Boston City Councilor Andrea Campbell announced Thursday that she is running for mayor in next year’s election, citing the need to make the city a more equitable and just place and saying it is time to address its history of racism.
Standing in front of a public housing complex near the South End/Roxbury line where she spent part of her childhood, she recalled stark realities of growing up poor in Boston, a story that served as the backbone of her initial pitch to voters as she entered the 2021 contest that already features her council colleague, Michelle Wu. Mayor Martin J. Walsh has yet to say whether he will seek a third term.
Campbell said that when she was 8 months old, her mother was killed in a car crash on the way to visiting Campbell’s father, who was incarcerated. After that, she lived with her grandmother, who struggled with alcoholism, and other relatives, and in foster care. In later years, both of her brothers would cycle in and out of the criminal justice system.
The message was clear: Campbell has firsthand experience with the structural inequities that riddle Boston, inequities she said she is uniquely equipped to tackle.
“Plain and simple, Boston does not work for everyone equitably,” she said.
Campbell said the average life expectancy of a Back Bay resident is 92, while in Roxbury, it’s 59. She referenced the profound wealth gap in Greater Boston, and noted that Black people are disproportionately policed in the city. Boston, she said, is facing a crucial moment.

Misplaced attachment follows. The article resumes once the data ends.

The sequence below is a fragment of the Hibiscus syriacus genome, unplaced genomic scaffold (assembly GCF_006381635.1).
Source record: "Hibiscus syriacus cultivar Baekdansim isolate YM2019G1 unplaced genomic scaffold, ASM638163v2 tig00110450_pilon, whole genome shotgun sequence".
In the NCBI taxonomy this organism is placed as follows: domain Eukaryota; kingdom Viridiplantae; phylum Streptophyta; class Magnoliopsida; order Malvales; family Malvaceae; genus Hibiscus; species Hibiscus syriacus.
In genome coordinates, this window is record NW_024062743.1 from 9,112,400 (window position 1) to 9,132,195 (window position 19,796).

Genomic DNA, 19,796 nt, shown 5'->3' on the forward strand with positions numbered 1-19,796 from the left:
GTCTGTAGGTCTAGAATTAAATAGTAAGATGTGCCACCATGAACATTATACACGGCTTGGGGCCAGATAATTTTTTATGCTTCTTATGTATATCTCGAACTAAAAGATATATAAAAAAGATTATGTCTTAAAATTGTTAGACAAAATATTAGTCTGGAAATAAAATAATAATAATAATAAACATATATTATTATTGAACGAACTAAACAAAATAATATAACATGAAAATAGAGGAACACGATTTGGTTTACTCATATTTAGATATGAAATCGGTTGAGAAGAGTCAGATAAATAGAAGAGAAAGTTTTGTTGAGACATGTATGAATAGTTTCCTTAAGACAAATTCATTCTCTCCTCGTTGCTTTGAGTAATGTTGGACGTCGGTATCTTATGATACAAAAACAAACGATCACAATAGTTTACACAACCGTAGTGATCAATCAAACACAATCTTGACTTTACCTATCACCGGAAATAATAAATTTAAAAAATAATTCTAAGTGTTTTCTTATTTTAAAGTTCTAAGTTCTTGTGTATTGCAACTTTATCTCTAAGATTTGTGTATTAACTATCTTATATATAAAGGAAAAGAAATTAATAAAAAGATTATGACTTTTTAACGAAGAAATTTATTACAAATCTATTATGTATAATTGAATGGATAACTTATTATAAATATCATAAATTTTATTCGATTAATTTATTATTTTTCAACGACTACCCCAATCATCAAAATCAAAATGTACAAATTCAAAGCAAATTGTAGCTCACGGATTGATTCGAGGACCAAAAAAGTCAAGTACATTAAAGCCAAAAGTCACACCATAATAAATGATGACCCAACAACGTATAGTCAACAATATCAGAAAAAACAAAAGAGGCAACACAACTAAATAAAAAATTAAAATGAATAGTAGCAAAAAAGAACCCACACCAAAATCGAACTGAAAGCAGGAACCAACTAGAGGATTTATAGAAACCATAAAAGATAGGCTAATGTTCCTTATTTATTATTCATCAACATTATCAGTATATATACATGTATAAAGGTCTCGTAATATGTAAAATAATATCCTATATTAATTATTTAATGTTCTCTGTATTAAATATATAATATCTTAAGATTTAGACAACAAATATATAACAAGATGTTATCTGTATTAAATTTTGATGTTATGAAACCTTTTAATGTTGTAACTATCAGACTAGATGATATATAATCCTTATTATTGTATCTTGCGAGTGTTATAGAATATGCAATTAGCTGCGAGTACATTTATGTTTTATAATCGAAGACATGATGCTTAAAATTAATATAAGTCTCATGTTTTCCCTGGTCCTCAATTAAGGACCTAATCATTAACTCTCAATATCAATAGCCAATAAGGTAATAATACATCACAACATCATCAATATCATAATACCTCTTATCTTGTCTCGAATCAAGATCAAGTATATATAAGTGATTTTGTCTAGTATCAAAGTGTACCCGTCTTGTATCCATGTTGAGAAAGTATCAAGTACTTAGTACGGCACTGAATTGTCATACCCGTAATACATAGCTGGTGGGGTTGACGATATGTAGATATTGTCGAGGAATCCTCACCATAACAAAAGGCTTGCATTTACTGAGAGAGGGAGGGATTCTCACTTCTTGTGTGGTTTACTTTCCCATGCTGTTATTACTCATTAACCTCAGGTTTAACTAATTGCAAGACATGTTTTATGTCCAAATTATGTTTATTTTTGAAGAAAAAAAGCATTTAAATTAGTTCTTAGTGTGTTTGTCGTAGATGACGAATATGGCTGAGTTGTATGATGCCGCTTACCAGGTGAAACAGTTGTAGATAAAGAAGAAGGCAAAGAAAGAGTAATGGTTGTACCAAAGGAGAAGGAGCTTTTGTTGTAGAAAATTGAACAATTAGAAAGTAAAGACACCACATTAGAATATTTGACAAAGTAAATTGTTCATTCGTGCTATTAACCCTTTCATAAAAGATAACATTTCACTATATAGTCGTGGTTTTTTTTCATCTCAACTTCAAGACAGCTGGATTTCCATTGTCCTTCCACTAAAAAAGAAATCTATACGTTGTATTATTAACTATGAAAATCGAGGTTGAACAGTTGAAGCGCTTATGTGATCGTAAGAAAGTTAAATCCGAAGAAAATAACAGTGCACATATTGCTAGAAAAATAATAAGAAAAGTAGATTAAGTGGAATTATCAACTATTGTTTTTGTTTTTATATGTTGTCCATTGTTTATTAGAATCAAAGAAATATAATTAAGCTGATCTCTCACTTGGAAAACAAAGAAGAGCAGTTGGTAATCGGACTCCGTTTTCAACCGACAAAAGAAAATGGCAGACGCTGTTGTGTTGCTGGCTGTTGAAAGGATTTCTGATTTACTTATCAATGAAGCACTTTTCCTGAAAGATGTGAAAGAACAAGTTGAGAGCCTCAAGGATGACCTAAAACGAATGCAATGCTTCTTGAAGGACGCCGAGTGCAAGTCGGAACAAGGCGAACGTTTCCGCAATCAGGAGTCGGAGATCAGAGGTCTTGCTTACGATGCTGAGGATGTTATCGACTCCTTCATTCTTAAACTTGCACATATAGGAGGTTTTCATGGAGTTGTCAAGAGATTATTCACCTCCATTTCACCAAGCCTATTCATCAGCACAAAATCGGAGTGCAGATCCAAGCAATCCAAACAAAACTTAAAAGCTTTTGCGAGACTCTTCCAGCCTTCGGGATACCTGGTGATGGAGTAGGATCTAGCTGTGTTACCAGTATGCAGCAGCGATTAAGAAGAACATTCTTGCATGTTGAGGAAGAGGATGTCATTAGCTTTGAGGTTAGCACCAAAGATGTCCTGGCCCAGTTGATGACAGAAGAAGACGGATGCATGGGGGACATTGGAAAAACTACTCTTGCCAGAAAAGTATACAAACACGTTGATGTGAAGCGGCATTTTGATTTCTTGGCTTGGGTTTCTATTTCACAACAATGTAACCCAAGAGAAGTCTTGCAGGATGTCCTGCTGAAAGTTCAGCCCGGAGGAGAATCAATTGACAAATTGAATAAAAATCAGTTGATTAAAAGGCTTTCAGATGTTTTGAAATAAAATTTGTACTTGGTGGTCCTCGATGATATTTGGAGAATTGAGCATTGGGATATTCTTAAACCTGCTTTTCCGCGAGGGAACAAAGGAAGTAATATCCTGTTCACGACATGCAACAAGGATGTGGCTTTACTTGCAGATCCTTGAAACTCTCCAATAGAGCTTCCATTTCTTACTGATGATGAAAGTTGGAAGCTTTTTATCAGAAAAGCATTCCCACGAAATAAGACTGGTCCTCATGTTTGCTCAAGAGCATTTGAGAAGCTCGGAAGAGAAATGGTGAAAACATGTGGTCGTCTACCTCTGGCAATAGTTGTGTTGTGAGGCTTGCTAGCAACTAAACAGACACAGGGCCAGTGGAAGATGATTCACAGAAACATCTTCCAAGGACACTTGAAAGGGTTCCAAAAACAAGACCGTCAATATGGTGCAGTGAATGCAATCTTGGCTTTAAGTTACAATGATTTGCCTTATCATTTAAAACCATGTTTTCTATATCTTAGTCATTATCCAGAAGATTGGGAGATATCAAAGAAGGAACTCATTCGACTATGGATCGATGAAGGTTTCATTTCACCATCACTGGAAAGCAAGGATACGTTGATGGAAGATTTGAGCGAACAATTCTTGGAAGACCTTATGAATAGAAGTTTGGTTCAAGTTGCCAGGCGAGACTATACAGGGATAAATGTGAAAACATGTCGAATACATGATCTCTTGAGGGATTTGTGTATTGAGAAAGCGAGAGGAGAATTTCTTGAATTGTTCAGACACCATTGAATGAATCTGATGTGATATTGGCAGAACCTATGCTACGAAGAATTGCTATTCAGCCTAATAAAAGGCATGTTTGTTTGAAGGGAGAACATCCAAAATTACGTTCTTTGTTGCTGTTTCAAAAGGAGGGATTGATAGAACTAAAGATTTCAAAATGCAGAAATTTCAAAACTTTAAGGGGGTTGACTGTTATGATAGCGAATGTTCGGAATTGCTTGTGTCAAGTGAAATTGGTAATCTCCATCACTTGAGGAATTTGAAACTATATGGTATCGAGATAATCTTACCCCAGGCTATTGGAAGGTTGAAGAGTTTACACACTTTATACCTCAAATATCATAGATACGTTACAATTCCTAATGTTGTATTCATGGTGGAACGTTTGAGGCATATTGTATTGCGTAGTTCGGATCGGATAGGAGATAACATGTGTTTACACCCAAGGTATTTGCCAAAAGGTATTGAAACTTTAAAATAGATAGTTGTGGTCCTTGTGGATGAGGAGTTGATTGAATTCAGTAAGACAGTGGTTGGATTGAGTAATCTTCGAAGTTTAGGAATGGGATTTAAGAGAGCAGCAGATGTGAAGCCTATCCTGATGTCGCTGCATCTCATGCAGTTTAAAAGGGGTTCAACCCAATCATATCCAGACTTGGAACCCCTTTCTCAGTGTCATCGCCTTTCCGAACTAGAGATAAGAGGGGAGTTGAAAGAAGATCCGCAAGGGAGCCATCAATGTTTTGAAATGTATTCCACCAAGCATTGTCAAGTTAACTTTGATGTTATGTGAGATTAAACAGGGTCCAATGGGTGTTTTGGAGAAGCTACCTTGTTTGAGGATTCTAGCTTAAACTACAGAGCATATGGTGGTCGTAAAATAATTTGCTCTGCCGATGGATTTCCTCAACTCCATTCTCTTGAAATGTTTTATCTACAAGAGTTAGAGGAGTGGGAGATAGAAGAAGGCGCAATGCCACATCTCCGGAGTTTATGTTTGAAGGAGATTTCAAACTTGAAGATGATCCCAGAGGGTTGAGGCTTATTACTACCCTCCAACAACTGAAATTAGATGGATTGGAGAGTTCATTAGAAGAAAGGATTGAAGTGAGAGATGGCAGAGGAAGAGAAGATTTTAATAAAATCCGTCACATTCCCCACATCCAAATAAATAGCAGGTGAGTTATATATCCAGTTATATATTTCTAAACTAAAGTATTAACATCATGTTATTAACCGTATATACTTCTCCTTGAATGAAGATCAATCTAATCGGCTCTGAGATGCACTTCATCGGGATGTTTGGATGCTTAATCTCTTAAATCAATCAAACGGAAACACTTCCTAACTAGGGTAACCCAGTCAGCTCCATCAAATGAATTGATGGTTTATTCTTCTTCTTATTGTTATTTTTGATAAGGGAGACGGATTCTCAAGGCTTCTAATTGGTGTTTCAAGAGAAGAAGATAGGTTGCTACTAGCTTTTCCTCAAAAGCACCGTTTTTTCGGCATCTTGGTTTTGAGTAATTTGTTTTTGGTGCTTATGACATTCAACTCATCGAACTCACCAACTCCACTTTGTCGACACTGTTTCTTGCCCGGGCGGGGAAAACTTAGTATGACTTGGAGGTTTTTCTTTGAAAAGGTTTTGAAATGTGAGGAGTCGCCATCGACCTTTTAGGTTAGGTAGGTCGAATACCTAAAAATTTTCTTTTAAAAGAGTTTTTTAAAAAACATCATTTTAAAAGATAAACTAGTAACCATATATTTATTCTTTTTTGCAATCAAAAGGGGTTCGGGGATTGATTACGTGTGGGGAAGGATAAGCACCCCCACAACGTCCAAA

“We can and must confront our own history of exclusion, segregation, marginalization,” she said.
Campbell said that in Boston, inequities in health care, jobs, education, and access to green space exist, and the pandemic has exacerbated them. She said that while by some metrics Boston is handling the pandemic well, “if you come into Dorchester, Mattapan, or Roxbury or other communities of color, you will see we have a lot more work to do.”
“I know the pride and the pain of being from the city of Boston,” she said.
Currently in her third term on the council, Campbell was first elected in 2015, when she defeated 32-year incumbent Charles C. Yancey. At the start of her second term, she became the first Black woman to serve as City Council president.
As a councilor, Campbell has been a consistent voice calling out racial disparities in Boston, and a steadfast proponent of police reform, spearheading a recent push to establish a civilian review board that would have real teeth in independent probes of police misconduct.
On Thursday, a day after news broke that a Kentucky grand jury brought no charges against Louisville police for the killing of Breonna Taylor during a drug raid gone wrong, Campbell said, “Those officers should be charged with murder, it’s as simple as that.”
She has publicly split with Walsh on various issues in recent months amid the nationwide reckoning on race, calling the mayor’s June announcement that he would reallocate a portion of the police budget “not good enough.” In a contentious vote over Walsh’s operating budget proposal in July, Campbell was among those who said the plan did not do enough to fight economic and racial inequalities and help communities of color. Campbell voted against the budget but it passed, 8-5.
Earlier in the year, she called on school officials to make public a host of data that would expose the depth of the digital divide that exists among students in their homes and to reveal what steps the school system is taking to ensure all students have the opportunity to learn during the pandemic.